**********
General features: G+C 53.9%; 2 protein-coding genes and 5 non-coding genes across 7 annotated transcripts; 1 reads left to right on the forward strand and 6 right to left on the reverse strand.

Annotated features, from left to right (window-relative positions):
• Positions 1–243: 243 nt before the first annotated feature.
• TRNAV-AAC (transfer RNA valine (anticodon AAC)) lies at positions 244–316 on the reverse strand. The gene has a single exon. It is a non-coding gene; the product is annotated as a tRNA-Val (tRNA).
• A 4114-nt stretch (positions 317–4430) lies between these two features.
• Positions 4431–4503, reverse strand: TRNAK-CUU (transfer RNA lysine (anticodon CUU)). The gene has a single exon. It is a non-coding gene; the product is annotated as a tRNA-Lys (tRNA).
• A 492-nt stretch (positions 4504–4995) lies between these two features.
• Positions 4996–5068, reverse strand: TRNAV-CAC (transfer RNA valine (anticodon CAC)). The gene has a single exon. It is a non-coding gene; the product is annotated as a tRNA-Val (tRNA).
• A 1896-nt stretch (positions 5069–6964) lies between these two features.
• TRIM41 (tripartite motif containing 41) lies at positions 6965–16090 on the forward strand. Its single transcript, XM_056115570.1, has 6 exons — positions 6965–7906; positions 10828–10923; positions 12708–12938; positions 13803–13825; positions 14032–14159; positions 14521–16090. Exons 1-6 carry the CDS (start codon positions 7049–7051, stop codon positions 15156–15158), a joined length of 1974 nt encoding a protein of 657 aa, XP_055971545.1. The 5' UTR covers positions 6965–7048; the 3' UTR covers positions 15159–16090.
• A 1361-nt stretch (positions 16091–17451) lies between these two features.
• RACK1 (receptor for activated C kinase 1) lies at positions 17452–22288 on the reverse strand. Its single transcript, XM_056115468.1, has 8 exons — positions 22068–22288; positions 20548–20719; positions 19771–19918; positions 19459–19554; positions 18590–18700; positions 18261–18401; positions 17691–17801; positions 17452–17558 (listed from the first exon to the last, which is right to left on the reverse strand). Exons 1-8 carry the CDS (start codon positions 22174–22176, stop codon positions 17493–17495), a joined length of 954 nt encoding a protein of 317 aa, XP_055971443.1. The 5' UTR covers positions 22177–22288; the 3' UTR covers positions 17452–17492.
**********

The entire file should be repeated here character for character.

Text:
General features: G+C 53.9%; 2 protein-coding genes and 5 non-coding genes across 7 annotated transcripts; 1 reads left to right on the forward strand and 6 right to left on the reverse strand.

Annotated features, from left to right (window-relative positions):
• Positions 1–243: 243 nt before the first annotated feature.
• TRNAV-AAC (transfer RNA valine (anticodon AAC)) lies at positions 244–316 on the reverse strand. The gene has a single exon. It is a non-coding gene; the product is annotated as a tRNA-Val (tRNA).
• A 4114-nt stretch (positions 317–4430) lies between these two features.
• Positions 4431–4503, reverse strand: TRNAK-CUU (transfer RNA lysine (anticodon CUU)). The gene has a single exon. It is a non-coding gene; the product is annotated as a tRNA-Lys (tRNA).
• A 492-nt stretch (positions 4504–4995) lies between these two features.
• Positions 4996–5068, reverse strand: TRNAV-CAC (transfer RNA valine (anticodon CAC)). The gene has a single exon. It is a non-coding gene; the product is annotated as a tRNA-Val (tRNA).
• A 1896-nt stretch (positions 5069–6964) lies between these two features.
• TRIM41 (tripartite motif containing 41) lies at positions 6965–16090 on the forward strand. Its single transcript, XM_056115570.1, has 6 exons — positions 6965–7906; positions 10828–10923; positions 12708–12938; positions 13803–13825; positions 14032–14159; positions 14521–16090. Exons 1-6 carry the CDS (start codon positions 7049–7051, stop codon positions 15156–15158), a joined length of 1974 nt encoding a protein of 657 aa, XP_055971545.1. The 5' UTR covers positions 6965–7048; the 3' UTR covers positions 15159–16090.
• A 1361-nt stretch (positions 16091–17451) lies between these two features.
• RACK1 (receptor for activated C kinase 1) lies at positions 17452–22288 on the reverse strand. Its single transcript, XM_056115468.1, has 8 exons — positions 22068–22288; positions 20548–20719; positions 19771–19918; positions 19459–19554; positions 18590–18700; positions 18261–18401; positions 17691–17801; positions 17452–17558 (listed from the first exon to the last, which is right to left on the reverse strand). Exons 1-8 carry the CDS (start codon positions 22174–22176, stop codon positions 17493–17495), a joined length of 954 nt encoding a protein of 317 aa, XP_055971443.1. The 5' UTR covers positions 22177–22288; the 3' UTR covers positions 17452–17492.